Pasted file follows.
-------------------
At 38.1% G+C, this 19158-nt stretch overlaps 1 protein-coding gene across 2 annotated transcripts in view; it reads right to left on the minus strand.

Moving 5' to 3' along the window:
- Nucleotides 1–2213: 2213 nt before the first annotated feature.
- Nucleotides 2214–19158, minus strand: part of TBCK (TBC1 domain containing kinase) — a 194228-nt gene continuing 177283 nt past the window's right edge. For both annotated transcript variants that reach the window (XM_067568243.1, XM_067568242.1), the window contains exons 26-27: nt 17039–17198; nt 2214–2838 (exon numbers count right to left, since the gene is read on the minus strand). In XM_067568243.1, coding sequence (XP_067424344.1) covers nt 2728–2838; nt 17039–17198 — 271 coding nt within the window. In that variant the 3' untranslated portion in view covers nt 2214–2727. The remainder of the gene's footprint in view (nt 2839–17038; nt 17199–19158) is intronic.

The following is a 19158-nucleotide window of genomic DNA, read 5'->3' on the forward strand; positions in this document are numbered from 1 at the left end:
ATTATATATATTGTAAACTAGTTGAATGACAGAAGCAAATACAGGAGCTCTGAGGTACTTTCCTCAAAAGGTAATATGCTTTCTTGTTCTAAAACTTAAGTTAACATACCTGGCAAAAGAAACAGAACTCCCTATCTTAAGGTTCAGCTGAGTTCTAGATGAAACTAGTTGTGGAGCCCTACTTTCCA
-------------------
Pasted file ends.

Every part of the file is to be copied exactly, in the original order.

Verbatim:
At 38.1% G+C, this 19158-nt stretch overlaps 1 protein-coding gene across 2 annotated transcripts in view; it reads right to left on the minus strand.

Moving 5' to 3' along the window:
- Nucleotides 1–2213: 2213 nt before the first annotated feature.
- Nucleotides 2214–19158, minus strand: part of TBCK (TBC1 domain containing kinase) — a 194228-nt gene continuing 177283 nt past the window's right edge. For both annotated transcript variants that reach the window (XM_067568243.1, XM_067568242.1), the window contains exons 26-27: nt 17039–17198; nt 2214–2838 (exon numbers count right to left, since the gene is read on the minus strand). In XM_067568243.1, coding sequence (XP_067424344.1) covers nt 2728–2838; nt 17039–17198 — 271 coding nt within the window. In that variant the 3' untranslated portion in view covers nt 2214–2727. The remainder of the gene's footprint in view (nt 2839–17038; nt 17199–19158) is intronic.

The following is a 19158-nucleotide window of genomic DNA, read 5'->3' on the forward strand; positions in this document are numbered from 1 at the left end:
ATTATATATATTGTAAACTAGTTGAATGACAGAAGCAAATACAGGAGCTCTGAGGTACTTTCCTCAAAAGGTAATATGCTTTCTTGTTCTAAAACTTAAGTTAACATACCTGGCAAAAGAAACAGAACTCCCTATCTTAAGGTTCAGCTGAGTTCTAGATGAAACTAGTTGTGGAGCCCTACTTTCCA